Love it or loathe it, that back-to-school feeling is about to take hold. And with it come the exhortations to buy, buy, buy: new clothes, new shoes and endless amounts of new stationery.
I am not yet sure what the lists advise in my new schools, but I continually marvelled, back in Canada, at the requirement for countless pencils, dozens of glue sticks and endless duotangs. I may be fooling myself, but I remember actually looking after my pencil case and its contents, removing the need for a late August buying frenzy.
Indeed, I discovered in my recent move, that I still own pencils that date back to school days (it’s the tell-tale name at the end which gives this away). The kids marvel at the idea of naming a pencil, but I vividly remember this pre-school ritual and the relief I felt at having a nice, short name to speed up the process.
I try to promote the idea of taking care of items, in general, and using them for as long as they are functional (even if they are no longer shiny and new). My kids are probably scarred for life as a consequence. But one thing that helps me is if I purchase better quality kit in the first place.
As an example, my kids love Staedtler Wopex pencils. They claim strong eco credentials, feel good (slightly rubbery and heavier than the average pencil), write well and sometimes make it through the school year and back home for the summer (adding to the lifecycle benefits).
Compared to the pencils that are virtually given away at dollar stores across the nation, they are expensive (around $1 or 70p each), but the leads break only occasionally which is a huge plus. The stationery-phile in me loves them and the colours are great. They come in HB/2H and 2B.
Next on the list are (ring) binders. The heavy duty plastic ones are a bit tempting (I have several) and do last a long time, but then what?? Cheap plastic or vinyl covered files are a horror: they offgas, leach toxins and end up in the dump after just one school year (if the dump will take them). Not a good buy at all.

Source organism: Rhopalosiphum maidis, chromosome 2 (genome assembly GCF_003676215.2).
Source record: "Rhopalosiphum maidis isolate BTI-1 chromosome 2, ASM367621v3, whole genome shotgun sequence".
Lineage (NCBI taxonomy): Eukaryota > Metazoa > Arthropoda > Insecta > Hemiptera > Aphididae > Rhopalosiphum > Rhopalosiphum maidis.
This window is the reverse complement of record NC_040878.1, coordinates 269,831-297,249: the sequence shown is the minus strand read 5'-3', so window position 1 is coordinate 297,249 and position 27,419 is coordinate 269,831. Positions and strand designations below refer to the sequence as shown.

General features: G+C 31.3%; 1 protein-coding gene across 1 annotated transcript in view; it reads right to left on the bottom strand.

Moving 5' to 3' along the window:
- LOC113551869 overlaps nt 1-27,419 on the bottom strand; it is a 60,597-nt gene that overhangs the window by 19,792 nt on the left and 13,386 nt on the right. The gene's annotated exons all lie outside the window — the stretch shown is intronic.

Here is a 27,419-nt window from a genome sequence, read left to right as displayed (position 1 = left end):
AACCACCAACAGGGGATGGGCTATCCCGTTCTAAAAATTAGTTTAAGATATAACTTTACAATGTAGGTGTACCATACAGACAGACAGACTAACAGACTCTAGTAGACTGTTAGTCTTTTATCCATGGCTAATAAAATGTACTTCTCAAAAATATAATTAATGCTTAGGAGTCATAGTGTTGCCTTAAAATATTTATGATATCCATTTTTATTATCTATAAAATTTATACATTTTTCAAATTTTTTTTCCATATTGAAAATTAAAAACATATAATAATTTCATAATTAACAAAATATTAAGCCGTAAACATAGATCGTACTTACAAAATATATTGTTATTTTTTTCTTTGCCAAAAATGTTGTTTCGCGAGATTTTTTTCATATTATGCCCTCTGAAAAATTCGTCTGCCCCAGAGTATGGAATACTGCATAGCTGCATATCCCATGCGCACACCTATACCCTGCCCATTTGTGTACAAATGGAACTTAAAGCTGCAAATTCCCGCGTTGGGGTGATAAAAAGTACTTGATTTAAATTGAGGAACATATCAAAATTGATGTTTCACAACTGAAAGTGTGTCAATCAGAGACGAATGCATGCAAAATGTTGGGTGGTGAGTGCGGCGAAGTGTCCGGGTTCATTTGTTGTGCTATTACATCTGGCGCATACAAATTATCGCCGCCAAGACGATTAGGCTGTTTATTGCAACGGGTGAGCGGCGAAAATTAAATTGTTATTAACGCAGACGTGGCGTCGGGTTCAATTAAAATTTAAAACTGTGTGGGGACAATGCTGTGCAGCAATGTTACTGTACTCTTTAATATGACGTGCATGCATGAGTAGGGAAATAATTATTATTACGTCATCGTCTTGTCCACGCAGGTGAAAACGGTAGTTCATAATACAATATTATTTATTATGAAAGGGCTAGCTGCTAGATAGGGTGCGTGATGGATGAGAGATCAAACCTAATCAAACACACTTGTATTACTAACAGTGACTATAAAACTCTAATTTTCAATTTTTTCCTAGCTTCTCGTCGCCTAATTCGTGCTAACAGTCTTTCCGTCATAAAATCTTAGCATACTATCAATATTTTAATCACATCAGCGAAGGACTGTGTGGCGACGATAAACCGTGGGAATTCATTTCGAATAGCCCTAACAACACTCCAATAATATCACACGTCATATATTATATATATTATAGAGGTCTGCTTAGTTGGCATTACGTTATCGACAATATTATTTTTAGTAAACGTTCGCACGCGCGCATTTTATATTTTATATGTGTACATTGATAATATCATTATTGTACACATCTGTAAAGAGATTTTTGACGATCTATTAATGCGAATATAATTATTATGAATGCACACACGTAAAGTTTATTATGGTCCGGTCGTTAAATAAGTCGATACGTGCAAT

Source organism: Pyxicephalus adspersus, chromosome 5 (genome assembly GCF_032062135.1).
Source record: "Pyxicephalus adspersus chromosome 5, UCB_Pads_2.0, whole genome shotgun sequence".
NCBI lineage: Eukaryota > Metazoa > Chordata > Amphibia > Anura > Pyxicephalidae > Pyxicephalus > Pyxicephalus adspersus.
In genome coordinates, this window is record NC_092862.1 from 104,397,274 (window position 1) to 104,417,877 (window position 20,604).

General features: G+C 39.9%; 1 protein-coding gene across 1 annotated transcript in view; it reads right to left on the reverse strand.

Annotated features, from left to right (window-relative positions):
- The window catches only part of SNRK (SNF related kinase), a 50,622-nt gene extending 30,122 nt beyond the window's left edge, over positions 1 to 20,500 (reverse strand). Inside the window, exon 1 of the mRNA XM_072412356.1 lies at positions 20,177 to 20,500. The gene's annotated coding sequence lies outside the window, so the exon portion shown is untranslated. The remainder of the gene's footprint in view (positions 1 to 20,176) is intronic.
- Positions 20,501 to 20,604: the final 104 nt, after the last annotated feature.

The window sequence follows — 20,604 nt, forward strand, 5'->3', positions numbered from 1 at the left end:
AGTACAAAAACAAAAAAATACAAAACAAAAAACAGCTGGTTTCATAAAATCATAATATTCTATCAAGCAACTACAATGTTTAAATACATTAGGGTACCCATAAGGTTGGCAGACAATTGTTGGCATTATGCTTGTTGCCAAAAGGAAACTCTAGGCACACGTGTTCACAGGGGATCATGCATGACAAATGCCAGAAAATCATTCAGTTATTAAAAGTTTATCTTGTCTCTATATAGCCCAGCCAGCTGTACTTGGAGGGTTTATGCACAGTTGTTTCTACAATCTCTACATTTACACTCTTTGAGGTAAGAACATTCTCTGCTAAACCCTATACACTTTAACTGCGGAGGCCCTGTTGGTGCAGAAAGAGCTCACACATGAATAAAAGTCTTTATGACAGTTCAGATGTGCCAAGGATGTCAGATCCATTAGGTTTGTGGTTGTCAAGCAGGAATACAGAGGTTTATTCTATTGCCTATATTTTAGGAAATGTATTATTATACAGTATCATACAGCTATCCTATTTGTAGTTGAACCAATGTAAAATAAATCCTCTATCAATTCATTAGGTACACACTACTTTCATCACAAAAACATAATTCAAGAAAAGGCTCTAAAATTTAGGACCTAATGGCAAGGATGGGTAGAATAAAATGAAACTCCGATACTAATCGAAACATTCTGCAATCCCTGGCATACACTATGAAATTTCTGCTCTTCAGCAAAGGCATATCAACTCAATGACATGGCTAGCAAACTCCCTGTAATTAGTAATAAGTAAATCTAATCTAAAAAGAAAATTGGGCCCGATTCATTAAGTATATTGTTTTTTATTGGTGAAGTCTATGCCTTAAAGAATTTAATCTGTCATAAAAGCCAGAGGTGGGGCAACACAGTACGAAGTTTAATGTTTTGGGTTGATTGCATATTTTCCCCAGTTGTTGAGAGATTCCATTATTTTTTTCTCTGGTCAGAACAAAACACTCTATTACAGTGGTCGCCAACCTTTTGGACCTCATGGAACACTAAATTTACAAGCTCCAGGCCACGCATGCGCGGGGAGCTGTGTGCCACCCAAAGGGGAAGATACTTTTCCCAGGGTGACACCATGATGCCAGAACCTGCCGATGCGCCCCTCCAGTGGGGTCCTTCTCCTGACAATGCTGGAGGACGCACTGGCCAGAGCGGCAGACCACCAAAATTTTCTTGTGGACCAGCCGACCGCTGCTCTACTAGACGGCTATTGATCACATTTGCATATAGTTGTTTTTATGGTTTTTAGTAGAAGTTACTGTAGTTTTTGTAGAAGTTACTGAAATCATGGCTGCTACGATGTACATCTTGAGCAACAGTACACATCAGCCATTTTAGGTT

By far the best option, in my view, is recycled heavy duty paperboard binders. In the US, my favourite ones are from Naked Binder. They are simple, solid, highly functional and recycled/recyclable in full. They cost about $7-9 each depending upon size. Kids could have fun drawing on them, but I love them pristine.
The snag is that while the company does ship to Canada, this is not cheap. So stock up if you are in the US or share an order with friends.
In the UK, Paperchase sells a similar file, though only in lever-arch size. It is not quite as lovely to hold as the Naked binder but gets good reviews. There are various other options you can try: let me know what satisfies.
And remember that recycling your file at the end of its lifetime is also important. Avery recycled files make this particularly easy as the metal fittings unscrew from the paperboard cover. Both parts can be recycled (too few people keep scrap metal for recycling, but it’s an easy thing to do, even if your local council does not collect: I took a big pile – including a dismantled Avery file – to a Habitat ReStore in Canada before I left).
This post is getting too long, so I will finish, though I could obsess about pens and pencils for ever.
I should mention, though, that I was sent some great recycled newsprint pencils and coloured pencils by Treesmart a few weeks back. You may have seen these: they are made (in the US) of tightly wrapped newsprint, which is fascinating when you sharpen the pencils as it comes away in many ribbons. The pencils are a good weight and have nice leads, although I find them a tad thin for my big hands. The small pencil crayons are cute for younger kids.
The good news is that they have excellent green credentials and you can buy 48 pencils for $15, though this brings me back to the question of what anyone would possibly need 48 pencils……